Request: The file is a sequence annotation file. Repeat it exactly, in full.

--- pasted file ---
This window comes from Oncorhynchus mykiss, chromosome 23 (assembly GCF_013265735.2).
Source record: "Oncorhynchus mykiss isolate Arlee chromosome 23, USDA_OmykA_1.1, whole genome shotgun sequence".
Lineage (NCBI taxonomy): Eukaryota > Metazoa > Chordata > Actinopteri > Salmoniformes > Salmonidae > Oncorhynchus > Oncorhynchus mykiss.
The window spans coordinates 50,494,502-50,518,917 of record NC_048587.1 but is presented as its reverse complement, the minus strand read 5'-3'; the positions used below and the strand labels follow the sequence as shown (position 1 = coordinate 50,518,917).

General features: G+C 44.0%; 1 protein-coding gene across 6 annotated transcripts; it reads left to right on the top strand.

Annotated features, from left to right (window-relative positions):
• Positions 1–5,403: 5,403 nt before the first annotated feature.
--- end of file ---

This window comes from Oncorhynchus mykiss, chromosome 23 (assembly GCF_013265735.2).
Source record: "Oncorhynchus mykiss isolate Arlee chromosome 23, USDA_OmykA_1.1, whole genome shotgun sequence".
Lineage (NCBI taxonomy): Eukaryota > Metazoa > Chordata > Actinopteri > Salmoniformes > Salmonidae > Oncorhynchus > Oncorhynchus mykiss.
The window spans coordinates 50,494,502-50,518,917 of record NC_048587.1 but is presented as its reverse complement, the minus strand read 5'-3'; the positions used below and the strand labels follow the sequence as shown (position 1 = coordinate 50,518,917).

General features: G+C 44.0%; 1 protein-coding gene across 6 annotated transcripts; it reads left to right on the top strand.

Annotated features, from left to right (window-relative positions):
• Positions 1–5,403: 5,403 nt before the first annotated feature.